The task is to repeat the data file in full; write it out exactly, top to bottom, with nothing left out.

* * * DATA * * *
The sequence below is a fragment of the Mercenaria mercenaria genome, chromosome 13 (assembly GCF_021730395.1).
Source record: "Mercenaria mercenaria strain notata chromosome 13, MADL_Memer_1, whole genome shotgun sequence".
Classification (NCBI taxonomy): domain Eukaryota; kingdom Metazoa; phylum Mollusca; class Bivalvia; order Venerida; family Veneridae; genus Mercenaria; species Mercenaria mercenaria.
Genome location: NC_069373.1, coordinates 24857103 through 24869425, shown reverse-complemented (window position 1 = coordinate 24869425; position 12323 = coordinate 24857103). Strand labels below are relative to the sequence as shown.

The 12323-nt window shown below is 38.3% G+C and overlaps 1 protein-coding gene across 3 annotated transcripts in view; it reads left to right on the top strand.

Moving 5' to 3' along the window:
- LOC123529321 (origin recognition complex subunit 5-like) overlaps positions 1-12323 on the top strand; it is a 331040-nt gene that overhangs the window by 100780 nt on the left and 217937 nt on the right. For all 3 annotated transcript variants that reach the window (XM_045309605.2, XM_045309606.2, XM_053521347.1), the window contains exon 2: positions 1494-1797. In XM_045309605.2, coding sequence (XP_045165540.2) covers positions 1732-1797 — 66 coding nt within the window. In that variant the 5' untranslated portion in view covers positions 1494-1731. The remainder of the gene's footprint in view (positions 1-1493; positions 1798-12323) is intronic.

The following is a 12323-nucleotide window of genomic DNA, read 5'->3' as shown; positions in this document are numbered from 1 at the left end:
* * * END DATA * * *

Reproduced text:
The sequence below is a fragment of the Mercenaria mercenaria genome, chromosome 13 (assembly GCF_021730395.1).
Source record: "Mercenaria mercenaria strain notata chromosome 13, MADL_Memer_1, whole genome shotgun sequence".
Classification (NCBI taxonomy): domain Eukaryota; kingdom Metazoa; phylum Mollusca; class Bivalvia; order Venerida; family Veneridae; genus Mercenaria; species Mercenaria mercenaria.
Genome location: NC_069373.1, coordinates 24857103 through 24869425, shown reverse-complemented (window position 1 = coordinate 24869425; position 12323 = coordinate 24857103). Strand labels below are relative to the sequence as shown.

The 12323-nt window shown below is 38.3% G+C and overlaps 1 protein-coding gene across 3 annotated transcripts in view; it reads left to right on the top strand.

Moving 5' to 3' along the window:
- LOC123529321 (origin recognition complex subunit 5-like) overlaps positions 1-12323 on the top strand; it is a 331040-nt gene that overhangs the window by 100780 nt on the left and 217937 nt on the right. For all 3 annotated transcript variants that reach the window (XM_045309605.2, XM_045309606.2, XM_053521347.1), the window contains exon 2: positions 1494-1797. In XM_045309605.2, coding sequence (XP_045165540.2) covers positions 1732-1797 — 66 coding nt within the window. In that variant the 5' untranslated portion in view covers positions 1494-1731. The remainder of the gene's footprint in view (positions 1-1493; positions 1798-12323) is intronic.

The following is a 12323-nucleotide window of genomic DNA, read 5'->3' as shown; positions in this document are numbered from 1 at the left end: